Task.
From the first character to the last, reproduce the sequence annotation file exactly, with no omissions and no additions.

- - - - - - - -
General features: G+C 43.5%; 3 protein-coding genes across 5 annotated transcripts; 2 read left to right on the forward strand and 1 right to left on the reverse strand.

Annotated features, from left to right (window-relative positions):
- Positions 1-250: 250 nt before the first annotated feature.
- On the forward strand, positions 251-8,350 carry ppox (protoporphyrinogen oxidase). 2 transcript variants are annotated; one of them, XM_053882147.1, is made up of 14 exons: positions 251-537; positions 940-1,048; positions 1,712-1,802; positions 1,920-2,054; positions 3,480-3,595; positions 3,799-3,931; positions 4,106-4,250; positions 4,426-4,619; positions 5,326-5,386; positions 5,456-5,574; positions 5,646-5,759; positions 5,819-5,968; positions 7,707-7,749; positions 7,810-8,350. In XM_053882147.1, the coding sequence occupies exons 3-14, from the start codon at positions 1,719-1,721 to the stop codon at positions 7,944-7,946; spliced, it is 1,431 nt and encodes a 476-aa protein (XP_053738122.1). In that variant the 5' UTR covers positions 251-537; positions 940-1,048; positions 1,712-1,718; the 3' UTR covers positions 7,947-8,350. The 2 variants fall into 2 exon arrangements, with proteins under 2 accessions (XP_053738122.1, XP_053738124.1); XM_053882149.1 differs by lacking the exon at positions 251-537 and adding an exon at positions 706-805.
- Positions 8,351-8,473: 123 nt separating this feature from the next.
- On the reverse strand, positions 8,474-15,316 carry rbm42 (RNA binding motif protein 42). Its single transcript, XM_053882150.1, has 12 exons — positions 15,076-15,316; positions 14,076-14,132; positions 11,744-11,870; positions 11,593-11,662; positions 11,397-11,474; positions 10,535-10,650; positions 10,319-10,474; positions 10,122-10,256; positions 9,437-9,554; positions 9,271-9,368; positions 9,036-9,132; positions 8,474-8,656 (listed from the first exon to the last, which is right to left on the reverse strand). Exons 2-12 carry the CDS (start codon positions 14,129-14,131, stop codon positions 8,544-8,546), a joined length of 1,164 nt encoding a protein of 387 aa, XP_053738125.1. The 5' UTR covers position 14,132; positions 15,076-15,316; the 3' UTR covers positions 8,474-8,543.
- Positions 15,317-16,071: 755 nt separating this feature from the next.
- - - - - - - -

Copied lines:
General features: G+C 43.5%; 3 protein-coding genes across 5 annotated transcripts; 2 read left to right on the forward strand and 1 right to left on the reverse strand.

Annotated features, from left to right (window-relative positions):
- Positions 1-250: 250 nt before the first annotated feature.
- On the forward strand, positions 251-8,350 carry ppox (protoporphyrinogen oxidase). 2 transcript variants are annotated; one of them, XM_053882147.1, is made up of 14 exons: positions 251-537; positions 940-1,048; positions 1,712-1,802; positions 1,920-2,054; positions 3,480-3,595; positions 3,799-3,931; positions 4,106-4,250; positions 4,426-4,619; positions 5,326-5,386; positions 5,456-5,574; positions 5,646-5,759; positions 5,819-5,968; positions 7,707-7,749; positions 7,810-8,350. In XM_053882147.1, the coding sequence occupies exons 3-14, from the start codon at positions 1,719-1,721 to the stop codon at positions 7,944-7,946; spliced, it is 1,431 nt and encodes a 476-aa protein (XP_053738122.1). In that variant the 5' UTR covers positions 251-537; positions 940-1,048; positions 1,712-1,718; the 3' UTR covers positions 7,947-8,350. The 2 variants fall into 2 exon arrangements, with proteins under 2 accessions (XP_053738122.1, XP_053738124.1); XM_053882149.1 differs by lacking the exon at positions 251-537 and adding an exon at positions 706-805.
- Positions 8,351-8,473: 123 nt separating this feature from the next.
- On the reverse strand, positions 8,474-15,316 carry rbm42 (RNA binding motif protein 42). Its single transcript, XM_053882150.1, has 12 exons — positions 15,076-15,316; positions 14,076-14,132; positions 11,744-11,870; positions 11,593-11,662; positions 11,397-11,474; positions 10,535-10,650; positions 10,319-10,474; positions 10,122-10,256; positions 9,437-9,554; positions 9,271-9,368; positions 9,036-9,132; positions 8,474-8,656 (listed from the first exon to the last, which is right to left on the reverse strand). Exons 2-12 carry the CDS (start codon positions 14,129-14,131, stop codon positions 8,544-8,546), a joined length of 1,164 nt encoding a protein of 387 aa, XP_053738125.1. The 5' UTR covers position 14,132; positions 15,076-15,316; the 3' UTR covers positions 8,474-8,543.
- Positions 15,317-16,071: 755 nt separating this feature from the next.